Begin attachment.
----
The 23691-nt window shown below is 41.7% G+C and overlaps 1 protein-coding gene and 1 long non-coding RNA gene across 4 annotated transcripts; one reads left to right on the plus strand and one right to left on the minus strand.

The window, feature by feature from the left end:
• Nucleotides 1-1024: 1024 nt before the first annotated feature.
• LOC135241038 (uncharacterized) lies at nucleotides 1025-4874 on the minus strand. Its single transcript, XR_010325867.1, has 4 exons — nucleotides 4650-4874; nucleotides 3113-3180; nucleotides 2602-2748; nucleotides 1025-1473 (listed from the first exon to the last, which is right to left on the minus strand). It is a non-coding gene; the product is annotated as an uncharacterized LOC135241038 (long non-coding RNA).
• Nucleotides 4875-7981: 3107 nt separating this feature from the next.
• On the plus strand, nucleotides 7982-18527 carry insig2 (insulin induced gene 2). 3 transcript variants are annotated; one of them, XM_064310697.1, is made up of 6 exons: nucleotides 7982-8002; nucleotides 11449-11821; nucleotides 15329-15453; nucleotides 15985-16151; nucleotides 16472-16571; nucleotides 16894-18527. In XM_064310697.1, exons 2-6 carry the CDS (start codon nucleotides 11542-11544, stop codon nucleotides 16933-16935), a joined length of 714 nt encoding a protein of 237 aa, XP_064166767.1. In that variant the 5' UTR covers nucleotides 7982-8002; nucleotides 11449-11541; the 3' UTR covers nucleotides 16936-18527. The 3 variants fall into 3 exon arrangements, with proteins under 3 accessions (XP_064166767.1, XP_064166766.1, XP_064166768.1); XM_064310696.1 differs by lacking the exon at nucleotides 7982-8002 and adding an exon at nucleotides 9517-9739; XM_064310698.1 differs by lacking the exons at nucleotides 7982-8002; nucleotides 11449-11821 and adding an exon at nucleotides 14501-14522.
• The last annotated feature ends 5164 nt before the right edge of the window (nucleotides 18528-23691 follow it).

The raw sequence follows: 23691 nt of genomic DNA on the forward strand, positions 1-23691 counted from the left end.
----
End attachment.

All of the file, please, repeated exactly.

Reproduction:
The 23691-nt window shown below is 41.7% G+C and overlaps 1 protein-coding gene and 1 long non-coding RNA gene across 4 annotated transcripts; one reads left to right on the plus strand and one right to left on the minus strand.

The window, feature by feature from the left end:
• Nucleotides 1-1024: 1024 nt before the first annotated feature.
• LOC135241038 (uncharacterized) lies at nucleotides 1025-4874 on the minus strand. Its single transcript, XR_010325867.1, has 4 exons — nucleotides 4650-4874; nucleotides 3113-3180; nucleotides 2602-2748; nucleotides 1025-1473 (listed from the first exon to the last, which is right to left on the minus strand). It is a non-coding gene; the product is annotated as an uncharacterized LOC135241038 (long non-coding RNA).
• Nucleotides 4875-7981: 3107 nt separating this feature from the next.
• On the plus strand, nucleotides 7982-18527 carry insig2 (insulin induced gene 2). 3 transcript variants are annotated; one of them, XM_064310697.1, is made up of 6 exons: nucleotides 7982-8002; nucleotides 11449-11821; nucleotides 15329-15453; nucleotides 15985-16151; nucleotides 16472-16571; nucleotides 16894-18527. In XM_064310697.1, exons 2-6 carry the CDS (start codon nucleotides 11542-11544, stop codon nucleotides 16933-16935), a joined length of 714 nt encoding a protein of 237 aa, XP_064166767.1. In that variant the 5' UTR covers nucleotides 7982-8002; nucleotides 11449-11541; the 3' UTR covers nucleotides 16936-18527. The 3 variants fall into 3 exon arrangements, with proteins under 3 accessions (XP_064166767.1, XP_064166766.1, XP_064166768.1); XM_064310696.1 differs by lacking the exon at nucleotides 7982-8002 and adding an exon at nucleotides 9517-9739; XM_064310698.1 differs by lacking the exons at nucleotides 7982-8002; nucleotides 11449-11821 and adding an exon at nucleotides 14501-14522.
• The last annotated feature ends 5164 nt before the right edge of the window (nucleotides 18528-23691 follow it).

The raw sequence follows: 23691 nt of genomic DNA on the forward strand, positions 1-23691 counted from the left end.